Opera for lunch: the ROH Young Artists in concertReview
Day one of Meet the Young Artists Week with the Royal Opera House was a delightful midday concert of arias and ensembles, showing off the singers and pianists of the Jette Parker Young Artists Programme.
One of the great things about a one-stop, get-to-know-you afternoon with the young artists of a major opera house is that it reminds us how many stellar singers there are, all over the globe. The singers were from as far away as New Zealand and South Africa, and even they were a small - and excellent - slice of the world’s rising opera talent.
The generous acoustic of St. Clement Danes gave the impression that this year’s young artists are all owners of great big voices, and it made us curious to hear them in more context, on the ROH stage throughout the season. The concert was a mix of what these singers are doing today, and what they may do in a few years. Some selections were quite ambitious, like the big “Antonia trio” from Les contes d’Hoffmann, or the final duet from Thaïs, and it seemed a bit of a shame to see nothing in English, and nothing from the 20th century.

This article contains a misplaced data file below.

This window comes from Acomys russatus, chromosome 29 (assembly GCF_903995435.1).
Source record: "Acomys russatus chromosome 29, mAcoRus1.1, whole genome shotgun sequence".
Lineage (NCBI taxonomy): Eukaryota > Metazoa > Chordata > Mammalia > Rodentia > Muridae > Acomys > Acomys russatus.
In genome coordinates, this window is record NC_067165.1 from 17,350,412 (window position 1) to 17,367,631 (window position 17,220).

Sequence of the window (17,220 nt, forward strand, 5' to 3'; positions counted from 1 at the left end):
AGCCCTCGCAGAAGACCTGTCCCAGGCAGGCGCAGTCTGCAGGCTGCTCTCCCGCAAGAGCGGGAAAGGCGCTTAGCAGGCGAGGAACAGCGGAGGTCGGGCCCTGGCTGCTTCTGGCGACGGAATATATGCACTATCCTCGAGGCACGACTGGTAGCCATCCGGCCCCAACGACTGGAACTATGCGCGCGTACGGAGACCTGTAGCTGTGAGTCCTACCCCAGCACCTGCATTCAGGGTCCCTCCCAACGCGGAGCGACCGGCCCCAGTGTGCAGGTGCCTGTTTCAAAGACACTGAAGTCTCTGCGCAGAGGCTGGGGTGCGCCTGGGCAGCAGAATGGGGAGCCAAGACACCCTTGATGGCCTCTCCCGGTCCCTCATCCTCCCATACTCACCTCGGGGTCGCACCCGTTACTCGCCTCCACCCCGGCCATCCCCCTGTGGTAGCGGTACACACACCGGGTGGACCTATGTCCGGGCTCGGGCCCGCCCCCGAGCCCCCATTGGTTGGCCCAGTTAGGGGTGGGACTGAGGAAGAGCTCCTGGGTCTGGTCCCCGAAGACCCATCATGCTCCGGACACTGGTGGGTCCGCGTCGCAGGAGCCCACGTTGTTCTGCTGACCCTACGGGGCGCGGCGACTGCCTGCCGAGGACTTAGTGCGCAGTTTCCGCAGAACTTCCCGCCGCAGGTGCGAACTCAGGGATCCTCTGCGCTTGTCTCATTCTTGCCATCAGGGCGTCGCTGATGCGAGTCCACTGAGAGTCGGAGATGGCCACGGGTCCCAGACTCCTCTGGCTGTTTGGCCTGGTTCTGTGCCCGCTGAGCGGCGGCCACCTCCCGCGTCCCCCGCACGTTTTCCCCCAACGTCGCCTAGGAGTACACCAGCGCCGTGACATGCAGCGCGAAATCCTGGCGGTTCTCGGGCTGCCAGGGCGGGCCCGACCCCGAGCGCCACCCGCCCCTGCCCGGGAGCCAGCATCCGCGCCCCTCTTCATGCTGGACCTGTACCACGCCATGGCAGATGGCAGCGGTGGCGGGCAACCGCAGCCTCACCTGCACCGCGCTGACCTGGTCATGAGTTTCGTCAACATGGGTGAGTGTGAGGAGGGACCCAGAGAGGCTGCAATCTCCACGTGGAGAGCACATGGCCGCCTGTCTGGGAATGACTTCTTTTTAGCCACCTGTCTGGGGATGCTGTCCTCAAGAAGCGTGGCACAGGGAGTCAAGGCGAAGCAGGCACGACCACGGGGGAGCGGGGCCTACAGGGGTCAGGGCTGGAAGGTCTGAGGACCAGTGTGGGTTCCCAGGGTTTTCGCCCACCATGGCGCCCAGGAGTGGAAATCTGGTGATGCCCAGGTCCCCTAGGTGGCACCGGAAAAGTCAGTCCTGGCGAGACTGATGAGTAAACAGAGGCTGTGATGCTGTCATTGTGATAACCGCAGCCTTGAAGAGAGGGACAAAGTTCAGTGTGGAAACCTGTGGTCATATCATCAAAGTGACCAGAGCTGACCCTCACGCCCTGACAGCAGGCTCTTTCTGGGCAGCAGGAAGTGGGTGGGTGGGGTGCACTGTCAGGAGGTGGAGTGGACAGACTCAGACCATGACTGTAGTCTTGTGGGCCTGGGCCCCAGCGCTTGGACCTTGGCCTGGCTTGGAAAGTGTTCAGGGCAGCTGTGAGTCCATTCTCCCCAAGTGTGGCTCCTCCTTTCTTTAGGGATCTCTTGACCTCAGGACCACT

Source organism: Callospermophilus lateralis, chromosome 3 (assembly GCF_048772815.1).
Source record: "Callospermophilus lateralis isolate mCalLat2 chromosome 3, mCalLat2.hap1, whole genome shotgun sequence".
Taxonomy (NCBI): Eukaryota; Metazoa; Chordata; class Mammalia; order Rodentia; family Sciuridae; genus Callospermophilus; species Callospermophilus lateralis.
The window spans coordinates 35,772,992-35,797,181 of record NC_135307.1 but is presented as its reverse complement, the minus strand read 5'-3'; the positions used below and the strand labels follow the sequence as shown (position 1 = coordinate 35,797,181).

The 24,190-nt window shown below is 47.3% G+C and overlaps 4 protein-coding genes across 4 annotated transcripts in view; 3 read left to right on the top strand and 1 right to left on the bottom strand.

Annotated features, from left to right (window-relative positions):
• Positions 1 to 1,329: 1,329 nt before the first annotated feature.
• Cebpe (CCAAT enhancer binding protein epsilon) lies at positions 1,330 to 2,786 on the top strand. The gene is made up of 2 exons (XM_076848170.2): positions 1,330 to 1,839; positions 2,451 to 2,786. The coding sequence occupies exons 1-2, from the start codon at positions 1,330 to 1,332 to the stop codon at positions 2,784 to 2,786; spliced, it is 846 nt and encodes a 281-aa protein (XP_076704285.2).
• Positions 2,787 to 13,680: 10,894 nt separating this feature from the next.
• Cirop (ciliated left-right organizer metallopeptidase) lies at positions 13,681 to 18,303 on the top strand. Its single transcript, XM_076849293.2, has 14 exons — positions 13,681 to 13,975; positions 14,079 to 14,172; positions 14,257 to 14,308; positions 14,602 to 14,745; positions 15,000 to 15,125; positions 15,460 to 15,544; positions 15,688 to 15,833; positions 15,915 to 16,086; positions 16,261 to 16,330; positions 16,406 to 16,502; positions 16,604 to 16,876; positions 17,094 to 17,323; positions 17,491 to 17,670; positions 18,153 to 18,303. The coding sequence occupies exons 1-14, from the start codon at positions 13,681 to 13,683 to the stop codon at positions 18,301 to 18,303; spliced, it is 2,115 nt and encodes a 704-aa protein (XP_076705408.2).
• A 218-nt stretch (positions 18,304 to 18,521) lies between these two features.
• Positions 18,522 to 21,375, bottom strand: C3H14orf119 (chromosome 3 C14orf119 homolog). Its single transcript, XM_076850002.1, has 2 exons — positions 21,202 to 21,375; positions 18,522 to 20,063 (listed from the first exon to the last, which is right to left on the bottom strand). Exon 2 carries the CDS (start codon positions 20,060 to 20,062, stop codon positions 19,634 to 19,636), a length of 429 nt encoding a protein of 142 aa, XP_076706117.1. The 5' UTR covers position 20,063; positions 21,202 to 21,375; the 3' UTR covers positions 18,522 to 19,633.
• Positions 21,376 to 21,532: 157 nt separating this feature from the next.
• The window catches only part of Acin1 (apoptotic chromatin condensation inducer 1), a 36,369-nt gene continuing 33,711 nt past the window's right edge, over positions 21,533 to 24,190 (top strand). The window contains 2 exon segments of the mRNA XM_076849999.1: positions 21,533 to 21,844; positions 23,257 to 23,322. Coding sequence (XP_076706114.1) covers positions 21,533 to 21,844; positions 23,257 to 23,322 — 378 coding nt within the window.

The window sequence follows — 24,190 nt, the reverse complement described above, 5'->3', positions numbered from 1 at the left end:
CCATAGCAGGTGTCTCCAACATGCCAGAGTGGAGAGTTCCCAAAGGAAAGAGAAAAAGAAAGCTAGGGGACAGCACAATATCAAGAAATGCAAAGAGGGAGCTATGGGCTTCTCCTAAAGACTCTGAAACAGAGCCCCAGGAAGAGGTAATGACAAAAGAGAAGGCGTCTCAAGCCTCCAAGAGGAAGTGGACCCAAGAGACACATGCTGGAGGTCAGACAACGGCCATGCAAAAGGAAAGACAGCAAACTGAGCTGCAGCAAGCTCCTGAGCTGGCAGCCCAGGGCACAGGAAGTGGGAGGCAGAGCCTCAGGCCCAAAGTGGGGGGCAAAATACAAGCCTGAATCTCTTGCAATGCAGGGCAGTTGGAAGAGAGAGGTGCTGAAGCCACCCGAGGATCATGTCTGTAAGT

Safe as the programme may have been, the singers and pianists impressed; some of our highlights were the performances by tenor Thomas Atkins, sopranos Jennifer Davis and Vlada Borovko, and tenor David Junghoon Kim. The quality of singing was high across the board, and yet it’s always a fascinating exercise to notice recurring differences between artists who are so-called “young,” and those with more experience. Text is a big one, and so is clarity of rhythm.
At the piano for most of the afternoon was David Gowland, Artistic Director of the Jette Parker Young Artists Programme, who seemed to drive the singers through fluctuating tempos that fell on the side of too fast. The pace made it difficult for the singers to enjoy language, and there seemed to be little room for them to settle into a world of sound with their arias.
The two répétiteurs of the JPYAP added more than their two cents to the concert, Nick Fletcher with a piano transcription of the “Liebestod” from Tristan und Isolde, and James Hendry with Liszt’s Paraphrase de concert - Rigoletto (insufferable as we may find Liszt, Hendry’s performance was to-shelf). It seemed odd that the YA pianists didn’t play for the singers.